thanks very much for sharing your experience, and also for getting a conversation going on HCL. Really sorry to hear of your bad luck in being hit by two leukaemias at once – I really hope things start getting better for you.
Here’s my experience of HCL, in case it’s of use to others.
I had a first round of five daily cladribine injections in June 2020. 10 days later, my temperature began rising above 38°. Acting on the advice given at the end of the treatment, I went straight to A&E, was diagnosed with neutropenic fever, and was on antibiotic intravenous drip feed within 30 minutes of arrival. It was all very calm, efficient and reassuring. It was followed by five days in an isolation ward continuing the treatment. After which my neutrophil counts recovered very quickly, and I was soon back to normal.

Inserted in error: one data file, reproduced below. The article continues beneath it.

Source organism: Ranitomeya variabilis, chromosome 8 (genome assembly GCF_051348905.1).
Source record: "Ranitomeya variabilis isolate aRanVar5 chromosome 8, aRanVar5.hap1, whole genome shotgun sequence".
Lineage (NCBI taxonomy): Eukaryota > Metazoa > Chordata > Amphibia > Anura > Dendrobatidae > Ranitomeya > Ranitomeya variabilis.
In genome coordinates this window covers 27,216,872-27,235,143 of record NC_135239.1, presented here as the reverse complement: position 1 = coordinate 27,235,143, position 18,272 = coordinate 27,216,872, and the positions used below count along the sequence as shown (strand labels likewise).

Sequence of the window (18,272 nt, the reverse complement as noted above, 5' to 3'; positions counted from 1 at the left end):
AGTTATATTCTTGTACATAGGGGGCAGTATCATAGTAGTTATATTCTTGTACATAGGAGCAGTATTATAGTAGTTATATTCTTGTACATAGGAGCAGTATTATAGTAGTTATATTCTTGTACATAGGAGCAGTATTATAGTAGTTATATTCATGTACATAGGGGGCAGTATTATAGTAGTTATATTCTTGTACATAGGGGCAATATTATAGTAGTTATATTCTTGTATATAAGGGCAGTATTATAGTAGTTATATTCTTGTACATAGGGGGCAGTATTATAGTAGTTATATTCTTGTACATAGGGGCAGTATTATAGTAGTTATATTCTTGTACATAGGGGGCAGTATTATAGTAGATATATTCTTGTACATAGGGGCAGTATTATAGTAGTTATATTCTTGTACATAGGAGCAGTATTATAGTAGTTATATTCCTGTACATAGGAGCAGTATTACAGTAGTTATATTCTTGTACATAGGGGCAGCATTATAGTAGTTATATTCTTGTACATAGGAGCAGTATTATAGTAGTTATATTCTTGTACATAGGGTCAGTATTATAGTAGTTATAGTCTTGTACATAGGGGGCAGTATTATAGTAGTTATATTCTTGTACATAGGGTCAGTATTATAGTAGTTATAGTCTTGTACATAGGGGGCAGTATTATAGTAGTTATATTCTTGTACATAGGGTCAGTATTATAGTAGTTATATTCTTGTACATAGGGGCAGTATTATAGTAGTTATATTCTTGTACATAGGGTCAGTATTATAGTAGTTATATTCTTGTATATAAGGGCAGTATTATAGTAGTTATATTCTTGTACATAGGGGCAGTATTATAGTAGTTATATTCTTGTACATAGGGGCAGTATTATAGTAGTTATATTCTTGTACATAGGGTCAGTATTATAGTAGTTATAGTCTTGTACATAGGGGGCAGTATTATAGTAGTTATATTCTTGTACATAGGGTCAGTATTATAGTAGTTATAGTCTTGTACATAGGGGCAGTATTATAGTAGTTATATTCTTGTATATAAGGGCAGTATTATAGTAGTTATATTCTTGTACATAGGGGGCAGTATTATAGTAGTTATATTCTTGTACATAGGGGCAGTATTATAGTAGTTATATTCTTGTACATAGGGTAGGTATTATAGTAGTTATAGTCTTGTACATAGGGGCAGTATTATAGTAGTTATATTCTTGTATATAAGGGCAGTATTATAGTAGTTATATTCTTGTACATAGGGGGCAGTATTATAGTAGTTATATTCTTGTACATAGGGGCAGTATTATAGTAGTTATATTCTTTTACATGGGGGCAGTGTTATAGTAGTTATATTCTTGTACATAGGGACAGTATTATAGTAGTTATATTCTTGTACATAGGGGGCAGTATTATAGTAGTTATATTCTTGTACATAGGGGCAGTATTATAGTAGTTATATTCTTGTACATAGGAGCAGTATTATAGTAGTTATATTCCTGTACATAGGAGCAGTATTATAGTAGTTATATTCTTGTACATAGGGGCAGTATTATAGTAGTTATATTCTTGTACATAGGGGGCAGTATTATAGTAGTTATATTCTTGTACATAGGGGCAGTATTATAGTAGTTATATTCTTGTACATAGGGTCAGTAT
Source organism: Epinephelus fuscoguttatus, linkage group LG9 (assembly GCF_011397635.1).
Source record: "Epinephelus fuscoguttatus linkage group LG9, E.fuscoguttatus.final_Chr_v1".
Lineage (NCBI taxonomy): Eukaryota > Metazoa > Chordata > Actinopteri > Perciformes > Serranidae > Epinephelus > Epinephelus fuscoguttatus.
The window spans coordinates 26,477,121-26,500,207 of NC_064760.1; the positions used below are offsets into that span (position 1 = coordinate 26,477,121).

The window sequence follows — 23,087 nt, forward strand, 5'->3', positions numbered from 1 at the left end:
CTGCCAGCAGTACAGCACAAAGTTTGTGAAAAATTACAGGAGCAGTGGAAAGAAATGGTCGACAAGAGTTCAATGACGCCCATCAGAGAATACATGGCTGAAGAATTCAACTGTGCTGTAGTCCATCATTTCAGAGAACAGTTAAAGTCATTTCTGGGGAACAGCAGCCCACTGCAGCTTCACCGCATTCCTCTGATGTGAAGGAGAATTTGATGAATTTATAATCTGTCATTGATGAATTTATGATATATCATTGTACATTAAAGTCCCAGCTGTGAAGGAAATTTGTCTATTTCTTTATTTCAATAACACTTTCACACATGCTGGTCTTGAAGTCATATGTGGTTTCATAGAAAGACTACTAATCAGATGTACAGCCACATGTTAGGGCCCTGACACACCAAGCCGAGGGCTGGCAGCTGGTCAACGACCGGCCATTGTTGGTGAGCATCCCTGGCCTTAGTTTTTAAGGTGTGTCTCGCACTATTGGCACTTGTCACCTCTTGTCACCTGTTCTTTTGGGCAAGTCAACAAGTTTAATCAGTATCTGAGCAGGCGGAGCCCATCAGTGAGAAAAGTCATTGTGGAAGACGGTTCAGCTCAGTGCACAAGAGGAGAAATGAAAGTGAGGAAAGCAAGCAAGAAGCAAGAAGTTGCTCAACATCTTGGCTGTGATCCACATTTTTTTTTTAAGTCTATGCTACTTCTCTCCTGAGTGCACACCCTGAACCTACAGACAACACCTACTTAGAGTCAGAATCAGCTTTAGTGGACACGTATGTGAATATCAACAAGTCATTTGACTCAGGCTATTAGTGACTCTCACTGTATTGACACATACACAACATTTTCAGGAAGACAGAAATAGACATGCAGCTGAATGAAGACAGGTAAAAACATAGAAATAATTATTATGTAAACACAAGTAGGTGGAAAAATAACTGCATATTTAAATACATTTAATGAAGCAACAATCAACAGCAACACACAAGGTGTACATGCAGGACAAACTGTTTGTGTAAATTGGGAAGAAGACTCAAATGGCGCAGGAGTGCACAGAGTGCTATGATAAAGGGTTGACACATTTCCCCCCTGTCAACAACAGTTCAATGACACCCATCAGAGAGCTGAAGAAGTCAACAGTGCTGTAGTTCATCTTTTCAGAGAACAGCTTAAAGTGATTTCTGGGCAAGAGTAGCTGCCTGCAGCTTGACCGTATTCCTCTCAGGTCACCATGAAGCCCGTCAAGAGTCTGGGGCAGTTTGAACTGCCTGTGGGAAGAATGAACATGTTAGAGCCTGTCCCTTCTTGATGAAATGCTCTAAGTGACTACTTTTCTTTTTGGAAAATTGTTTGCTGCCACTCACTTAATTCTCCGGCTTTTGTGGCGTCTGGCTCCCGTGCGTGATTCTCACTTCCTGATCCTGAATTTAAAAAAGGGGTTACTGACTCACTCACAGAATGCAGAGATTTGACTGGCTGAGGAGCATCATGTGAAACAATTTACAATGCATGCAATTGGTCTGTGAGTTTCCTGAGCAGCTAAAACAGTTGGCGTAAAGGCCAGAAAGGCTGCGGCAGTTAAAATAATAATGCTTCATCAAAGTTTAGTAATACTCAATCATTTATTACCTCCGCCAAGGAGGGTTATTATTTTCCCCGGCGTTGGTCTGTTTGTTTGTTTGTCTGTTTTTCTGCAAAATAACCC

Six months later my overall blood counts were also back to normal, except lymphocytes, at 600 - a consequence, as I understand it, of the cladribine, not the HCL. On the HCL, a bone marrow biopsy showed a residue of 10 – 20% left. So, that meant a second round of treatment in June 2021, this time five days of cladribine, + 8 weekly treatments with rituximab. It went very well, minimal discomfort. No neutropenic fever.
The most recent bone marrow biopsy shows residual HCL down to less than 3%, so no further treatment recommended. But lymphocytes below 600. A T-cell subset analysis shows CD4 count of 180 and CD8 count of 120.
I’ve been very fortunate with the HCL. But my lymphocyte count has remained low throughout the period, so I take regular doses of antibiotics and antivirals. The consultant has not been able to give any clear indication of how long recovery of lymphocyte levels will take, or indeed whether they will recover. And it seems there is no action that can be taken to aid recovery.
This of course leaves the question of covid. My partner and I remain in “lockdown”, as there seems to be no clear information on how far the current vaccines provide protection for people with my form of immunosuppression.
Finally, a quick word of thanks to Blood Cancer UK, who are doing so much for our community.